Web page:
We had such a bountiful growing season this year! Our raised vegetable beds produced a nonstop array of healthy and delicious produce, and our trees have remained laden with sumptuous fruits. So for the first time in many years I decided to preserve a portion of the crop.
The plum harvest was absolutely phenomenal; more this year than ever before. Of course they became ripe during the hottest days of summer. I canned and dehydrated during our heat wave, which wasn't the most pleasant. But when it was all nicely 'put up' as my Texas in laws say, I decided it was well worth the toil.
I made a Southern favorite, Dilly Beans; basically green beans, bell peppers, red pepper flakes and garlic with generous amount of dill. Everyone has loved them and I wish now I had made more.
You know, even if you don't grow your own vegetables, canning can be both educational and rewarding. The key is to buy produce that is as farm fresh as possible. Maybe you are one of many who buys wisely and in bulk and cans on a grand scale. When I was a young at-home mom, I preserved huge quantities. We had dill pickles, spaghetti sauce, stewed tomatoes, and the likes that would have supplied the neighborhood! I'm not sure why I stopped canning, but I'm guessing my interest in such pursuits is cyclical. Anyway, I hope I feel as motivated next year.
The Dilly Beans recipe can be found here. I thought you might want to check out the link.
If you've ever grown zucchini you've undoubtedly experienced the huge yield. Usually we end up begging friends to take it, and then throwing some of it in the waste pile. After all, how much zucchini can you creatively feed your family?
This year I tried making zucchini relish. I think it is out of this world and it is my new favorite add-on to almost every dinner. I would describe it as gourmet relish. I have served it over cream cheese, with goat cheese, on meat and with crackers; even with rice. I'm kicking myself now for only setting out one plant. I thought I was making a sensible decision. But now I would happily can more relish if I had more zucchini.
Additionally, I blanched and froze green beans and kale, and dehydrated plums and pears. I have many more pears yet to ripen, and I plan to freeze some to use in baking and dry the rest. Then I will turn my attention to the apple trees~ more freezing, more dehydrating, and there will still be plenty of fruit to donate to the food bank. Yes, preserving the harvest is a lot of work!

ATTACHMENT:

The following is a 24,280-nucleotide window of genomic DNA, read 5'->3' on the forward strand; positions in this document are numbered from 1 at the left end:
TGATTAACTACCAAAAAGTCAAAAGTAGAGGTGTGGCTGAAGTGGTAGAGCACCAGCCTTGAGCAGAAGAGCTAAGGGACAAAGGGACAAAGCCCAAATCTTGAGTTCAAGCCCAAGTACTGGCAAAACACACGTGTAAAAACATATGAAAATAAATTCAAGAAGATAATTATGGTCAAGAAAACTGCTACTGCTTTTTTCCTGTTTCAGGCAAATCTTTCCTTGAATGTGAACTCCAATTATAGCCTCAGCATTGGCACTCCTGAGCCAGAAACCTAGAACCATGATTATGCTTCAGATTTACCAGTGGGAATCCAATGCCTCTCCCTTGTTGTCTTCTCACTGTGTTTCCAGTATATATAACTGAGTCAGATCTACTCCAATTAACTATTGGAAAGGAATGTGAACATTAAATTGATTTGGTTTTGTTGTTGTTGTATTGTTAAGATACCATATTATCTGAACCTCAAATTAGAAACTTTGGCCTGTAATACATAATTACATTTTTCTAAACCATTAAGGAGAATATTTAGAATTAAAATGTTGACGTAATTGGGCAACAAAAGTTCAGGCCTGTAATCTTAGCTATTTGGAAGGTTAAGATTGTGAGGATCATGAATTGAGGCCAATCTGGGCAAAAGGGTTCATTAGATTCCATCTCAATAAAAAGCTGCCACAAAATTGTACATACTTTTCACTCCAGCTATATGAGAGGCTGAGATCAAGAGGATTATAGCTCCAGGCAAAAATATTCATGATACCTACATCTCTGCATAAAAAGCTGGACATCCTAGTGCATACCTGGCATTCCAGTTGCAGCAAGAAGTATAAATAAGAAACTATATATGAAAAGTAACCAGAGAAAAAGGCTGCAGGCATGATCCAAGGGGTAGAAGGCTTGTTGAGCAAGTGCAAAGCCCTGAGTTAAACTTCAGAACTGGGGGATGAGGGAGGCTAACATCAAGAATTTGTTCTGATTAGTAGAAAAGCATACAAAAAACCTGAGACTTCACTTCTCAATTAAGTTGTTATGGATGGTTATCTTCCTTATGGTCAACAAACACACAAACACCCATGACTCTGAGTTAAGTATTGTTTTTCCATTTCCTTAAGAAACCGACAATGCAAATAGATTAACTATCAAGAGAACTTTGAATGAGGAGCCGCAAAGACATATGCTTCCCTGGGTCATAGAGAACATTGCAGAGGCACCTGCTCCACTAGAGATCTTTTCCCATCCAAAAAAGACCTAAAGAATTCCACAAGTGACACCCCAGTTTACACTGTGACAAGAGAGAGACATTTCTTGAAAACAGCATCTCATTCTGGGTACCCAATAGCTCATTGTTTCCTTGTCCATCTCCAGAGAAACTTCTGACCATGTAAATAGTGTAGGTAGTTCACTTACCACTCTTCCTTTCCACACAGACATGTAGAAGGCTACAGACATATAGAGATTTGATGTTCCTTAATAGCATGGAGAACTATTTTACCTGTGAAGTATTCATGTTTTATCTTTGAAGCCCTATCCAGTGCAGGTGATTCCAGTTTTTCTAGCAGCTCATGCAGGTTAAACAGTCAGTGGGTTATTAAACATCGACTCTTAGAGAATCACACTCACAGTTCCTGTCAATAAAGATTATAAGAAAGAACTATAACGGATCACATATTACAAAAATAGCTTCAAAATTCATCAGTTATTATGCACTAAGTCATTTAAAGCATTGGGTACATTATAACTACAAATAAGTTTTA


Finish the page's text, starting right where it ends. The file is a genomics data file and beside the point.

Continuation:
Moving on to something more fun and less labor intensive, I'm excited to show off the tags and embellishments I created for the jars~
They're pretty cute with just the fabric and jute, right? But look how adorable they are with a few frills~
I'm plainly bragging, but I love the way they turned out. I think they will look highly refined in our larder and will be perfect as small gifts.
My close friend has amazing printing, cuter than any computer font. I have named it the Dorothy font. As much as I'd like to, I can't take steal all the credit. She gets the applause for the pretty handwritten tags. The least I can do is give her a jar of my coveted zucchini relish, right? Hmmm. Still trying to decide.
I don't know if I would call the process of preserving entertaining, but the feeling of resourcefulness and good stewardship is amazing. And I am relieved to have found several charitable organizations this year that will accept tree fruit. Sadly, there are many food banks who feel that the liability connected to homegrown fruit is too great, and they have rejected my efforts to provide. I think this is outrageous, honestly, when there are so many among us in great need.
For the first time in a number of years, I value the thought of winter; a dormant season for God's creation. I have been watching the squirrels busily stowing the hazelnuts from our trees. They too are preserving the harvest. I read that squirrels really do remember where they've hidden their treasures, which is amazing, considering the amount of time I waste looking for things I've safely put away. But soon the squirrels and other small creatures will pause for a season of rest. And the ground (and I) will rest too. I know that all the time I invested this year in the preserving process has given me a new appreciation for the blessings of each season. And that in itself is has been a gift. Happy Fall!
Join the inspiration at these fine blogs~